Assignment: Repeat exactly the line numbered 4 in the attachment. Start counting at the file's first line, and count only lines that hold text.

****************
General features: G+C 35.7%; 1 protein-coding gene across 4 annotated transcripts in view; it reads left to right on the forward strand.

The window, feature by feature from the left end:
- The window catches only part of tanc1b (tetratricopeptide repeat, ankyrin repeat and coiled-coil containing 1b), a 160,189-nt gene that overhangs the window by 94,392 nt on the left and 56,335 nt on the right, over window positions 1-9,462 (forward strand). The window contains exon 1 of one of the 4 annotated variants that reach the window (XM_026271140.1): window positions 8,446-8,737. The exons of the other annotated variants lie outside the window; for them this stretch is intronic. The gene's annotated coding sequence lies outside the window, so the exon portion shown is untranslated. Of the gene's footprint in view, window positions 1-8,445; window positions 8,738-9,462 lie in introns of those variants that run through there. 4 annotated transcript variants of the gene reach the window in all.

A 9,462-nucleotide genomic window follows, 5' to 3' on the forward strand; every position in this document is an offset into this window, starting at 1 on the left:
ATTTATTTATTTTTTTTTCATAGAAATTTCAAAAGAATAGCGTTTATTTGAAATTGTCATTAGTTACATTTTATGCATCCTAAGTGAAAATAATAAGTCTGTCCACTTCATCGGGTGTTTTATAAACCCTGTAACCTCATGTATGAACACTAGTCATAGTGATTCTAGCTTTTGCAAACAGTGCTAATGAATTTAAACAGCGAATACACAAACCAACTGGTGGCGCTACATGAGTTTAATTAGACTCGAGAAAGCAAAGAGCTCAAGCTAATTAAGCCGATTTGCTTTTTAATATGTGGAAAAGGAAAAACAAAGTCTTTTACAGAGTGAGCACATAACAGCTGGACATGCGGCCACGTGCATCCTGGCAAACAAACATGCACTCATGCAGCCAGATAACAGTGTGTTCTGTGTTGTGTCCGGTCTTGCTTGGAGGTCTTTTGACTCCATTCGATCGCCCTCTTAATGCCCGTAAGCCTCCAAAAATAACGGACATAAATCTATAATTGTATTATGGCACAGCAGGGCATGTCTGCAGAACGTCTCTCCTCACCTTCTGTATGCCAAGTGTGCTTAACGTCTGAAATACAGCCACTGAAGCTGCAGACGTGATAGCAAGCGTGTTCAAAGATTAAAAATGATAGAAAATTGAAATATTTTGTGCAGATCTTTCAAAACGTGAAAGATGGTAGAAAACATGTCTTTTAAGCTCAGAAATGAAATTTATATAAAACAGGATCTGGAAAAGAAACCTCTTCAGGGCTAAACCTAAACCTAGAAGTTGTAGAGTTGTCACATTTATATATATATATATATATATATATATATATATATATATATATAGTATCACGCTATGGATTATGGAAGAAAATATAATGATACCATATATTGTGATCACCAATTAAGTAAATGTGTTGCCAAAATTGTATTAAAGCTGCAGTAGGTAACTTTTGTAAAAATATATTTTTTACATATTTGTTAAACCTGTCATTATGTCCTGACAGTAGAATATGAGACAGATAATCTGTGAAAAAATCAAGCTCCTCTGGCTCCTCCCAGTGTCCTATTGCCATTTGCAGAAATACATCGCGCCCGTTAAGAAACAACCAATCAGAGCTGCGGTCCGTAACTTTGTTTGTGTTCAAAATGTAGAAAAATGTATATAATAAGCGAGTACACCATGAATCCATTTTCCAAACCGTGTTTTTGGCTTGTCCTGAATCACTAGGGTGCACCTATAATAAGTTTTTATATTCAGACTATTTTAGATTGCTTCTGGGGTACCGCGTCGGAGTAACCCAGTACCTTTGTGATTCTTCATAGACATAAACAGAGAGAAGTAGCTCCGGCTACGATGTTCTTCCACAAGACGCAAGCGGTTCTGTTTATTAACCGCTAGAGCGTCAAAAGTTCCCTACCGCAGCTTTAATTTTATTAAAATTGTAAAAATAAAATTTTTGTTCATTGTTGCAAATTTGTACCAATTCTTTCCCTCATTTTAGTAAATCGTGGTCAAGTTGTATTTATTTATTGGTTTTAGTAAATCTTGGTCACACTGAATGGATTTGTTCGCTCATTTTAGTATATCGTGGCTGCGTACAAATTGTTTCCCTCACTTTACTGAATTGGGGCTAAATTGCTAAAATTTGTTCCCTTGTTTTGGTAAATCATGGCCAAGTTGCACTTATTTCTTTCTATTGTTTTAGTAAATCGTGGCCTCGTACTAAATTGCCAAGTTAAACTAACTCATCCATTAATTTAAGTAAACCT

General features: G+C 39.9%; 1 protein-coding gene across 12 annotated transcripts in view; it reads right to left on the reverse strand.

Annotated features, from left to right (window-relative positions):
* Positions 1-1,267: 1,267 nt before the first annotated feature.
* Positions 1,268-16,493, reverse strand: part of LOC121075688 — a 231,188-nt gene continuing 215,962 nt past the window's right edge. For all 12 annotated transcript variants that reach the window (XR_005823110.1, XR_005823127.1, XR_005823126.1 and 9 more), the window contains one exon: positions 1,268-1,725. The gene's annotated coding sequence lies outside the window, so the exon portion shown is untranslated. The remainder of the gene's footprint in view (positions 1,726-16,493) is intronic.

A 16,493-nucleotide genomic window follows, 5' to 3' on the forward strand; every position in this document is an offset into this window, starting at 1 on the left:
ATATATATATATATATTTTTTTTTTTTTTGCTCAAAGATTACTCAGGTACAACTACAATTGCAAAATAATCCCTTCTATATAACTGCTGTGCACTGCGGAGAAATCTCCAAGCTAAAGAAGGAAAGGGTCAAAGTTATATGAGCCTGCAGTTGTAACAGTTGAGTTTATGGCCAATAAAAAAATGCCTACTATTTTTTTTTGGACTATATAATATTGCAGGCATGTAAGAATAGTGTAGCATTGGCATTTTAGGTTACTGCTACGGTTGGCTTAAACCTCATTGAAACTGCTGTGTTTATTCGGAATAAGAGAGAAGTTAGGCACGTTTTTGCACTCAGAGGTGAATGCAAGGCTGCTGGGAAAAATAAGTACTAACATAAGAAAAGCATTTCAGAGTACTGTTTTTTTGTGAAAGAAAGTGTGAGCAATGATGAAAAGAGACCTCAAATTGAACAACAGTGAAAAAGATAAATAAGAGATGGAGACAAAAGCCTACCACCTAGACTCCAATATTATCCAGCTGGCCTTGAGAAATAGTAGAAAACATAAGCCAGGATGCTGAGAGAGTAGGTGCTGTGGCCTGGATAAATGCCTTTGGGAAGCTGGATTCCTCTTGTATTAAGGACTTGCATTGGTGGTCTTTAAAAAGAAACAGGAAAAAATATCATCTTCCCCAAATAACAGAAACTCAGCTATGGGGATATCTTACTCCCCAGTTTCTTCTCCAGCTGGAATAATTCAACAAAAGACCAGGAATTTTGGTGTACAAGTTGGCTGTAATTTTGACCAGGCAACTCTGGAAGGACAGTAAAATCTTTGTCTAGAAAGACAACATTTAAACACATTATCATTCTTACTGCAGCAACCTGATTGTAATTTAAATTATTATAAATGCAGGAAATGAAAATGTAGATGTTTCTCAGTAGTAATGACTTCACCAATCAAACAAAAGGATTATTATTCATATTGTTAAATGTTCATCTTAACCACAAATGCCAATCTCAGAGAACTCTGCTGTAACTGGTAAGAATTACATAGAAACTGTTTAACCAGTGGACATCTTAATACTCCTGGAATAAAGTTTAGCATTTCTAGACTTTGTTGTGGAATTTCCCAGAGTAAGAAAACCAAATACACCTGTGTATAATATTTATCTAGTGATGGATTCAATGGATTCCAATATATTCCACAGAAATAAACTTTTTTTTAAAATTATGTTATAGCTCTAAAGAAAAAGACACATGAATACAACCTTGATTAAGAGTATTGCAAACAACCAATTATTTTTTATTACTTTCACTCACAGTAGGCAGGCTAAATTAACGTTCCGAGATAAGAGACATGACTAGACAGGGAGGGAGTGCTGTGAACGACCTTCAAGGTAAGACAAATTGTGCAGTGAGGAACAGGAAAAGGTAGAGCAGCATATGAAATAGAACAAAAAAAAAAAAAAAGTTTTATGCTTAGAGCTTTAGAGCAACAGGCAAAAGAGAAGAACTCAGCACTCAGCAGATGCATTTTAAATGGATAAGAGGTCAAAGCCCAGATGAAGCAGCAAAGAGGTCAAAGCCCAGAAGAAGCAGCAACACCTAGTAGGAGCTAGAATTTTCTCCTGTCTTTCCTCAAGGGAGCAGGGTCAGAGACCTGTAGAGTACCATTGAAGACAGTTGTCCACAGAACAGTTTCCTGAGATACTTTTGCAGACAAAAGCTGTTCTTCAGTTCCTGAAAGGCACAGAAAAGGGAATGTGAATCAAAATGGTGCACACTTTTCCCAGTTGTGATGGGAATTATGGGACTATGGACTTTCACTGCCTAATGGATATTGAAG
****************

A 9,462-nucleotide genomic window follows, 5' to 3' on the forward strand; every position in this document is an offset into this window, starting at 1 on the left: